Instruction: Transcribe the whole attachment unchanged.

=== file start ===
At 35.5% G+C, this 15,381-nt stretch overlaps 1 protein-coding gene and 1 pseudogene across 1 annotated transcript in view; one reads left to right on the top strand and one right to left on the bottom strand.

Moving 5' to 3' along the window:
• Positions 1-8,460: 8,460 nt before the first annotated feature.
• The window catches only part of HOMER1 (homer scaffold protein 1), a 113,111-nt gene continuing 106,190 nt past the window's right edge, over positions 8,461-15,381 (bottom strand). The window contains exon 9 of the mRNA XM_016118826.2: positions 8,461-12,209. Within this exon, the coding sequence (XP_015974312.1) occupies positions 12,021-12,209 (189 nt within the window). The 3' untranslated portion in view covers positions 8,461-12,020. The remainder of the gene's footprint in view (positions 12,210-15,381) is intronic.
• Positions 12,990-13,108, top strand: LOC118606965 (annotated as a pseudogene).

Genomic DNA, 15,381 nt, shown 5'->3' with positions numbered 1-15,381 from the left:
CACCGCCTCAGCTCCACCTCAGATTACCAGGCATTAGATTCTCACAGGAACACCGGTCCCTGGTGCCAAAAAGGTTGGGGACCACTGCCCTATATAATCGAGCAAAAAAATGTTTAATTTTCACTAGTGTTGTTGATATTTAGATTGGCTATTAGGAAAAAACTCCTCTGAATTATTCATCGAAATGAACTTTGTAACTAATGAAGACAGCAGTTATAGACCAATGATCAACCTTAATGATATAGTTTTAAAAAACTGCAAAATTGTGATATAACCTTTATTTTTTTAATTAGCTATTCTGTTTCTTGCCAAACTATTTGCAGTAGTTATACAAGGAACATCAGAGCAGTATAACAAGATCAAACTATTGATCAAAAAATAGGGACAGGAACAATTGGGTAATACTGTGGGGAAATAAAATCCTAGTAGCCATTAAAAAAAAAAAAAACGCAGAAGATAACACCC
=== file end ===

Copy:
At 35.5% G+C, this 15,381-nt stretch overlaps 1 protein-coding gene and 1 pseudogene across 1 annotated transcript in view; one reads left to right on the top strand and one right to left on the bottom strand.

Moving 5' to 3' along the window:
• Positions 1-8,460: 8,460 nt before the first annotated feature.
• The window catches only part of HOMER1 (homer scaffold protein 1), a 113,111-nt gene continuing 106,190 nt past the window's right edge, over positions 8,461-15,381 (bottom strand). The window contains exon 9 of the mRNA XM_016118826.2: positions 8,461-12,209. Within this exon, the coding sequence (XP_015974312.1) occupies positions 12,021-12,209 (189 nt within the window). The 3' untranslated portion in view covers positions 8,461-12,020. The remainder of the gene's footprint in view (positions 12,210-15,381) is intronic.
• Positions 12,990-13,108, top strand: LOC118606965 (annotated as a pseudogene).

Genomic DNA, 15,381 nt, shown 5'->3' with positions numbered 1-15,381 from the left:
CACCGCCTCAGCTCCACCTCAGATTACCAGGCATTAGATTCTCACAGGAACACCGGTCCCTGGTGCCAAAAAGGTTGGGGACCACTGCCCTATATAATCGAGCAAAAAAATGTTTAATTTTCACTAGTGTTGTTGATATTTAGATTGGCTATTAGGAAAAAACTCCTCTGAATTATTCATCGAAATGAACTTTGTAACTAATGAAGACAGCAGTTATAGACCAATGATCAACCTTAATGATATAGTTTTAAAAAACTGCAAAATTGTGATATAACCTTTATTTTTTTAATTAGCTATTCTGTTTCTTGCCAAACTATTTGCAGTAGTTATACAAGGAACATCAGAGCAGTATAACAAGATCAAACTATTGATCAAAAAATAGGGACAGGAACAATTGGGTAATACTGTGGGGAAATAAAATCCTAGTAGCCATTAAAAAAAAAAAAAACGCAGAAGATAACACCC